In John Guare’s heart-stopping 1990 play Six Degrees of Separation, one of its alternately delusional and searching protagonists is a painter-turned-art dealer named Flan. At one point Flan, who is both criminally mercenary and honestly enraptured by the paintings he flogs, soliloquizes about his past life:
I thought… dreamt… remembered… how easy it is for a painter to lose a painting. He paints and paints, works on a canvas for months, and then, one day, he loses it. Loses the structure, loses the sense of it. You lose the painting.
There is not a writer around who does not know the feeling. Going along just fine, everything hitting its mark, all the pieces of your structure falling into place like toppling dominoes, and then … nothing. Sometimes you get the piece back. Sometimes it is gone forever. Flan continues:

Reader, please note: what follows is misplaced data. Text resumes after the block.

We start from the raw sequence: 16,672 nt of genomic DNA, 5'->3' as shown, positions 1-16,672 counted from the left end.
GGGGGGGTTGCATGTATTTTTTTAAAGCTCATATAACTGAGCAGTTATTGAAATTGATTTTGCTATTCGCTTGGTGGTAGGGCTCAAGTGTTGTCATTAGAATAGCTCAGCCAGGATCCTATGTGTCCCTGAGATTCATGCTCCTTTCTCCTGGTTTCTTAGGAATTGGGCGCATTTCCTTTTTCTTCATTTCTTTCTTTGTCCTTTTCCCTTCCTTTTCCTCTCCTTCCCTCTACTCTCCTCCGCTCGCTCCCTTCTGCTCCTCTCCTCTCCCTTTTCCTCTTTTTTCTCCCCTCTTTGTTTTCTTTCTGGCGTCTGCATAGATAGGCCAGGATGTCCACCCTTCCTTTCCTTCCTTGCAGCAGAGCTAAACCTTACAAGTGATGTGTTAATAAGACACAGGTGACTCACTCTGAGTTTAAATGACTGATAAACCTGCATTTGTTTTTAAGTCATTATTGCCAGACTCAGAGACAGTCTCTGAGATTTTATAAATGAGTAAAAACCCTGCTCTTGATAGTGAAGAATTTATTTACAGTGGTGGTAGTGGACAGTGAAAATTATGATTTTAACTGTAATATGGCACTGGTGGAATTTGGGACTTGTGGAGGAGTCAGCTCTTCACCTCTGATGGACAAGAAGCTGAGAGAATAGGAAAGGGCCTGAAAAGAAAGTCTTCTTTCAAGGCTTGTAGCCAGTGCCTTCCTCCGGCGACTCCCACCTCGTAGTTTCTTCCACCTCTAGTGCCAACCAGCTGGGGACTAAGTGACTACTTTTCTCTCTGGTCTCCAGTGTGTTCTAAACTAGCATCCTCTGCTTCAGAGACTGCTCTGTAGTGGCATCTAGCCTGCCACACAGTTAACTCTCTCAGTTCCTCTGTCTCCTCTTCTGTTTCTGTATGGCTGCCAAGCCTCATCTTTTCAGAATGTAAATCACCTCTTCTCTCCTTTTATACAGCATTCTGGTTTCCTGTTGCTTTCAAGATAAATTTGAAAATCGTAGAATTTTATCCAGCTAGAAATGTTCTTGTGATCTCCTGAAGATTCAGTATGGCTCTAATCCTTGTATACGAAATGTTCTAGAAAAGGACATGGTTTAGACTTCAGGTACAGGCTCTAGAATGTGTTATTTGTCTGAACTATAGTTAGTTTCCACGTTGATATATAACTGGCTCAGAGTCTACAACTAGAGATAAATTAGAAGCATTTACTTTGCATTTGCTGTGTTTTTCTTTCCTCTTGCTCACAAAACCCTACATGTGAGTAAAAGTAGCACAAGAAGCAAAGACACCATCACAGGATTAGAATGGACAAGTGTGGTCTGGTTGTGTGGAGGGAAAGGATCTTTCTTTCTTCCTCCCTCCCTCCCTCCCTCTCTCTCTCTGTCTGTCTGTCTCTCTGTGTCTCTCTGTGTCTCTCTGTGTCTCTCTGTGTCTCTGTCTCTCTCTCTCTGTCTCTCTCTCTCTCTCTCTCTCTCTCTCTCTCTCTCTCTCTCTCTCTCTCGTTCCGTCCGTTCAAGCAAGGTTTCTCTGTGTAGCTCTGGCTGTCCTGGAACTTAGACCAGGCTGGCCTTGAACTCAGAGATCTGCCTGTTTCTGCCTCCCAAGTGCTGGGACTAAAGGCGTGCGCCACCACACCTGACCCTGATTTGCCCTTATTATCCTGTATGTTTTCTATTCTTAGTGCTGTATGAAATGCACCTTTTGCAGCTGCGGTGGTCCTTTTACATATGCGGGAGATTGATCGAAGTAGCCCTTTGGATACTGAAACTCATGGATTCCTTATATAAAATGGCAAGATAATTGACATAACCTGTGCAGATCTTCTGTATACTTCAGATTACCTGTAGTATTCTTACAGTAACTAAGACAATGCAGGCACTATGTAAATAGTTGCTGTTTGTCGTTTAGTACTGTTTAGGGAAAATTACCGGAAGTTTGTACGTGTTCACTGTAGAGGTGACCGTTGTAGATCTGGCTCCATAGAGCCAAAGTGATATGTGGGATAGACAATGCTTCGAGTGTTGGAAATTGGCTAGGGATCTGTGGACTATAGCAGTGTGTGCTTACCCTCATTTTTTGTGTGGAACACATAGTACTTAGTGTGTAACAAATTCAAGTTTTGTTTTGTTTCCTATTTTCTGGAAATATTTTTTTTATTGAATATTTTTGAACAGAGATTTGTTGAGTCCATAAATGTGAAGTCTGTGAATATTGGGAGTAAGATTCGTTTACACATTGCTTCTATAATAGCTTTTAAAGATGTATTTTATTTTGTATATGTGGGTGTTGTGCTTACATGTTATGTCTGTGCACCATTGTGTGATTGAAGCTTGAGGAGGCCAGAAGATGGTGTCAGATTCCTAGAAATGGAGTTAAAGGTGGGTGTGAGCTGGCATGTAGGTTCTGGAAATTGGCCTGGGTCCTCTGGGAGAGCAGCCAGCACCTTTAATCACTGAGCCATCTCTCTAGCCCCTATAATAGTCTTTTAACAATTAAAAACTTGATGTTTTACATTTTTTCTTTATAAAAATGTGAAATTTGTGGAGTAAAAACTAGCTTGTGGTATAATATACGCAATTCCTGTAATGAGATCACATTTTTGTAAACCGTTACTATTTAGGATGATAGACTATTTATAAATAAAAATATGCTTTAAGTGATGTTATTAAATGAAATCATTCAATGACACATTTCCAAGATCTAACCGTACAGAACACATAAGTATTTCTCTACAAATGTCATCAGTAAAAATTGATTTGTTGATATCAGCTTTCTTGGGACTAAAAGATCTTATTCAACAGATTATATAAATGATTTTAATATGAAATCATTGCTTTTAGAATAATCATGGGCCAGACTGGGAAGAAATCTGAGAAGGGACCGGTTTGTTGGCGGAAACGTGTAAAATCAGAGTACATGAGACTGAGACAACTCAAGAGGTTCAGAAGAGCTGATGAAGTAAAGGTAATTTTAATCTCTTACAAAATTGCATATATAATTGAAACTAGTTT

I remembered asking my kids’ second-grade teacher: ‘Why are all your students geniuses? Look at the first grade – blotches of green and black. The third grade – camouflage. But your grade, the second grade, Matisses, every one. You’ve made my child a Matisse. Let me study with you. Let me into the second grade. What is your secret?’ And this is what she said. ‘I don’t have any secret. I just know when to take their drawings away from them.’
Most of us are not lucky enough to have a second-grade teacher looking over our shoulder. Sometimes a piece needs hours, days, months of work to get it chiseled into shape. Other times, it just needs to be left as is.
If you feel yourself losing the thread, pull back, look again, and know when to let it go.